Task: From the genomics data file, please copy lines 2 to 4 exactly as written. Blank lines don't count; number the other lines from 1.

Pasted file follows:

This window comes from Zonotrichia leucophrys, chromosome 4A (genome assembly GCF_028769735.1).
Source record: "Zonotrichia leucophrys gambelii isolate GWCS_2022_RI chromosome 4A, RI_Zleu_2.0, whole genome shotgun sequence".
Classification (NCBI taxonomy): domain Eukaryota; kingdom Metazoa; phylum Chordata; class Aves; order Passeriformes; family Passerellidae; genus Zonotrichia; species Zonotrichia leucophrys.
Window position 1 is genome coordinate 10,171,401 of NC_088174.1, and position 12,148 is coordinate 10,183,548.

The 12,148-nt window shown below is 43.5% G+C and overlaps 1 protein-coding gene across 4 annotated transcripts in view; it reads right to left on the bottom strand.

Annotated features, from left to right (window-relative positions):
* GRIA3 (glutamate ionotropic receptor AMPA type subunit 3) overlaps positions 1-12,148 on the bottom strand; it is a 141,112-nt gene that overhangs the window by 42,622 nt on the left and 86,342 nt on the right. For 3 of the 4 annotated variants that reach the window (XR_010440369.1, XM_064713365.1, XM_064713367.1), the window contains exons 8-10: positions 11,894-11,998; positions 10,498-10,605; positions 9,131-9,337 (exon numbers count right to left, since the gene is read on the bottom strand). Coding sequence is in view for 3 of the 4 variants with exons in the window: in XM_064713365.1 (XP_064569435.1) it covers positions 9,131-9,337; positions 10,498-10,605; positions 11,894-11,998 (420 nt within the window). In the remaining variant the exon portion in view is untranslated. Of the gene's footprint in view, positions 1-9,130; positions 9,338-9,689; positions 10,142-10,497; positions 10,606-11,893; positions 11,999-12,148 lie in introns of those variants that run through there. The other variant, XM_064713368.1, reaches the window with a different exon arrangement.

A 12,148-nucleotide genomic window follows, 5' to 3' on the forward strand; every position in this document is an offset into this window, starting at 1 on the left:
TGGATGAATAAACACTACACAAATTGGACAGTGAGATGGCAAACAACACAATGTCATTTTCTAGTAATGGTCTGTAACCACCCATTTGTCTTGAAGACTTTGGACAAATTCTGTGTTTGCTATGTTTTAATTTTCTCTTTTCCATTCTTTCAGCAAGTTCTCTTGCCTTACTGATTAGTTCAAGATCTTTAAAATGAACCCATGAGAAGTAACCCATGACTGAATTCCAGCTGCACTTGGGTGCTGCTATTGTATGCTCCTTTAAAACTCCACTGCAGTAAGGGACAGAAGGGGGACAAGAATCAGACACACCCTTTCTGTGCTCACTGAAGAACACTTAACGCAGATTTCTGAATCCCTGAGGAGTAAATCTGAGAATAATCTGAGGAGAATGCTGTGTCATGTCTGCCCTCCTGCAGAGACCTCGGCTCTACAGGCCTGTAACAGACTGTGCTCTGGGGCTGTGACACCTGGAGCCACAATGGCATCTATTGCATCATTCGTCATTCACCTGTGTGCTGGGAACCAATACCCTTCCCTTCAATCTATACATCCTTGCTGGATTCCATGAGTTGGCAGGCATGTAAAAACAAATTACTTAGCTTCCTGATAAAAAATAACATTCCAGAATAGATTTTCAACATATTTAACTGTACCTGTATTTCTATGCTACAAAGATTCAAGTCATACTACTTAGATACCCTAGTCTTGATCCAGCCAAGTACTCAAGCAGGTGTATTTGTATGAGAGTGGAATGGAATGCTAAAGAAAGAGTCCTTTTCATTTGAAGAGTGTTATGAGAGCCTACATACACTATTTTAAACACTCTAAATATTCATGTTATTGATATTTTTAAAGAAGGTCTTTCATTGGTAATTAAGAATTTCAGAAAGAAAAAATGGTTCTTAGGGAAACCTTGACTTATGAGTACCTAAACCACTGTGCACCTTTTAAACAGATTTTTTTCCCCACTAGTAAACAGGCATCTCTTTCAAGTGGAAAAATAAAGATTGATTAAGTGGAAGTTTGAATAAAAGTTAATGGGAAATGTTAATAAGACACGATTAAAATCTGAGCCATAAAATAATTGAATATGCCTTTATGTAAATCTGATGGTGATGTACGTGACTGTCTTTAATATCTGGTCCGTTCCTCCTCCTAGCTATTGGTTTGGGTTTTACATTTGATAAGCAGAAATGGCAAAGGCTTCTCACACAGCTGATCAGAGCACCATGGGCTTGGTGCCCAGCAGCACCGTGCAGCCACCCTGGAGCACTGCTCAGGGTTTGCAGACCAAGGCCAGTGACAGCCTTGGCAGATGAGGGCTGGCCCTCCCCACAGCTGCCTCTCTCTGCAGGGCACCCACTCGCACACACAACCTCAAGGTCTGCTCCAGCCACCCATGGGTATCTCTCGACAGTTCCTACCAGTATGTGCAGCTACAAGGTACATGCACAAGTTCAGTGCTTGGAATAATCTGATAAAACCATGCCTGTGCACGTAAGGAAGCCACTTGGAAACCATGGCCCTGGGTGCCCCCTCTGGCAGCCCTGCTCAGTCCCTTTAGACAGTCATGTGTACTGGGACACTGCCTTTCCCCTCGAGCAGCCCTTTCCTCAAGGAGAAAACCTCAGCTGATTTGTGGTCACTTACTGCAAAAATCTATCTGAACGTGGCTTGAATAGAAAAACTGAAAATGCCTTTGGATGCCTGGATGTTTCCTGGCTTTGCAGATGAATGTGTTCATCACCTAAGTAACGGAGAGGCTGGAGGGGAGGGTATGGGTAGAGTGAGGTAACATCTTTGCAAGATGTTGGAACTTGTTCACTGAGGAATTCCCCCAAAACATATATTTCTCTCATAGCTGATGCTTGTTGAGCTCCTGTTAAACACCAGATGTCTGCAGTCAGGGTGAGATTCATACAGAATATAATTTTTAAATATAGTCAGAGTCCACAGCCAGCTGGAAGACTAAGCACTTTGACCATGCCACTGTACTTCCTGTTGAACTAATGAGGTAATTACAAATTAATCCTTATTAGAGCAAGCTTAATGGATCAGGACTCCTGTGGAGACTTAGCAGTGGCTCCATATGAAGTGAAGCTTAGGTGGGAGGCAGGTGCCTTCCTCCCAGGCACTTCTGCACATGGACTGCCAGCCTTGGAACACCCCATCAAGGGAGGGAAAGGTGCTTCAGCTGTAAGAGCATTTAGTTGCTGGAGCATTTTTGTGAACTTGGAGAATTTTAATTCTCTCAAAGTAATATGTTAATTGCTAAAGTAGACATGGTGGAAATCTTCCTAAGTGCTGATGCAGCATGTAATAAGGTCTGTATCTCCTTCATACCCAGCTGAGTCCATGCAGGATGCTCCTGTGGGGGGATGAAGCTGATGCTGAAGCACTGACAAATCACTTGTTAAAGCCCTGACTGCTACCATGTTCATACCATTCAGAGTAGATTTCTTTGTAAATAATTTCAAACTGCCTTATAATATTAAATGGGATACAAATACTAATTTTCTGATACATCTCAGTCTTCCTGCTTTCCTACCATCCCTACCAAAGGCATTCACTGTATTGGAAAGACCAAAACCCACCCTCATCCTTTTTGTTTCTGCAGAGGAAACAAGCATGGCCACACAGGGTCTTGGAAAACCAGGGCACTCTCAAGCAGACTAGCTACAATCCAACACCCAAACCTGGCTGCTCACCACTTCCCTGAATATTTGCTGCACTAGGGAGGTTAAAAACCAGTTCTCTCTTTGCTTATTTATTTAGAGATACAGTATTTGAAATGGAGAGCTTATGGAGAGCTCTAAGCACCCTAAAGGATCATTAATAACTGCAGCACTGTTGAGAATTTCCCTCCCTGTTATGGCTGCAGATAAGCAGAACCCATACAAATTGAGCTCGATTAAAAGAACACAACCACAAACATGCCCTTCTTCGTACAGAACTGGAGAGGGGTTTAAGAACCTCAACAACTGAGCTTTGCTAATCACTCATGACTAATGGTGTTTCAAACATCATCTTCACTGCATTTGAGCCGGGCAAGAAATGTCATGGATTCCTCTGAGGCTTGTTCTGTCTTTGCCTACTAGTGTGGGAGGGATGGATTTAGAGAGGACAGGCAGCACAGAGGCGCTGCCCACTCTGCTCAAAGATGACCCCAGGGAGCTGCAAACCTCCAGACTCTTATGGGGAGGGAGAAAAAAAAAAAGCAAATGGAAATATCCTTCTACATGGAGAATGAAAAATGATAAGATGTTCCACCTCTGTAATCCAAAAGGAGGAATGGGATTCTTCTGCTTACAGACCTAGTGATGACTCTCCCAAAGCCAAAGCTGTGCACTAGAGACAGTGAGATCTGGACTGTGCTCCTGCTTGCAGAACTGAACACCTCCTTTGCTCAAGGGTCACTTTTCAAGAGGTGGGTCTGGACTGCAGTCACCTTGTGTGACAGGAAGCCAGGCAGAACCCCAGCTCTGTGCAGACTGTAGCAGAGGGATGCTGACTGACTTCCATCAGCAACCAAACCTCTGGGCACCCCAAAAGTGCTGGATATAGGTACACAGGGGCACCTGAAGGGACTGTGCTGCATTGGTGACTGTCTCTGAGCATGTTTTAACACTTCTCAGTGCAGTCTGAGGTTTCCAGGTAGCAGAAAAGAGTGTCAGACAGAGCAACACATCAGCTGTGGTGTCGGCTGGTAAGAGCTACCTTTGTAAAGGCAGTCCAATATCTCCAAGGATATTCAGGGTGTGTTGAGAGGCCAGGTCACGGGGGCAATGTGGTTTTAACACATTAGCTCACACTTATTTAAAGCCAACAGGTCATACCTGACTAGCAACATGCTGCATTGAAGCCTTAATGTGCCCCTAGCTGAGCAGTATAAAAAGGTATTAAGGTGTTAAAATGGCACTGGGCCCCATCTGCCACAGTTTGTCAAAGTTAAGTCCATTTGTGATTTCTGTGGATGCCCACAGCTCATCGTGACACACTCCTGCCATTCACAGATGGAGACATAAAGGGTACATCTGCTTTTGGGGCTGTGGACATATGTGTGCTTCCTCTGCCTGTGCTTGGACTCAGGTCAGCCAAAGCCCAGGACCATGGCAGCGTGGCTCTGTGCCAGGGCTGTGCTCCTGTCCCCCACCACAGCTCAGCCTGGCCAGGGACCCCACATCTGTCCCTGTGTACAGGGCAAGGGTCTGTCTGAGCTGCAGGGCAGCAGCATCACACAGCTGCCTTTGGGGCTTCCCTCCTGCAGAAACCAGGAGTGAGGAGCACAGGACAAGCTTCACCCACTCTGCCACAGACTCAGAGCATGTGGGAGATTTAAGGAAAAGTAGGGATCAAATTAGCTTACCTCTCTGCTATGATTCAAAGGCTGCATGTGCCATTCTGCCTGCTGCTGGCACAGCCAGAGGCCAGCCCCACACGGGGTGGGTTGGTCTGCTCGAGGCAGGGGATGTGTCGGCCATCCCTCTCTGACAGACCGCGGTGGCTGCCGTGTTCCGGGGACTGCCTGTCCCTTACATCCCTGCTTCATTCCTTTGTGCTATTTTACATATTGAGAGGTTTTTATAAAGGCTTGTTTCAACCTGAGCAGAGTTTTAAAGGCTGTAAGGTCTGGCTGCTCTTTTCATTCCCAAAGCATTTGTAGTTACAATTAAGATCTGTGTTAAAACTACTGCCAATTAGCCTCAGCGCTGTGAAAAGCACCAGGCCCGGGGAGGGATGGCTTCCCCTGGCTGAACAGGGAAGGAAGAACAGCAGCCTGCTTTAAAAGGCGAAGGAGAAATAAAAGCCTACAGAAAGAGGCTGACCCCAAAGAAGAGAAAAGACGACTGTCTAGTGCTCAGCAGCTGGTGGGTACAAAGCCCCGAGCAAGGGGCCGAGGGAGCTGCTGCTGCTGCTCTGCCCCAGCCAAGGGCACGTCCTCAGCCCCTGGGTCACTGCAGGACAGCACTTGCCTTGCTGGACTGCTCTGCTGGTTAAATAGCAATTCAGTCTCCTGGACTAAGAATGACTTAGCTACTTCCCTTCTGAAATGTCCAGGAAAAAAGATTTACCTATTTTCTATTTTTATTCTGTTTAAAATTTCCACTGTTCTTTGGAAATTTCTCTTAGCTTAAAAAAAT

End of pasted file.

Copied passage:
Source record: "Zonotrichia leucophrys gambelii isolate GWCS_2022_RI chromosome 4A, RI_Zleu_2.0, whole genome shotgun sequence".
Classification (NCBI taxonomy): domain Eukaryota; kingdom Metazoa; phylum Chordata; class Aves; order Passeriformes; family Passerellidae; genus Zonotrichia; species Zonotrichia leucophrys.
Window position 1 is genome coordinate 10,171,401 of NC_088174.1, and position 12,148 is coordinate 10,183,548.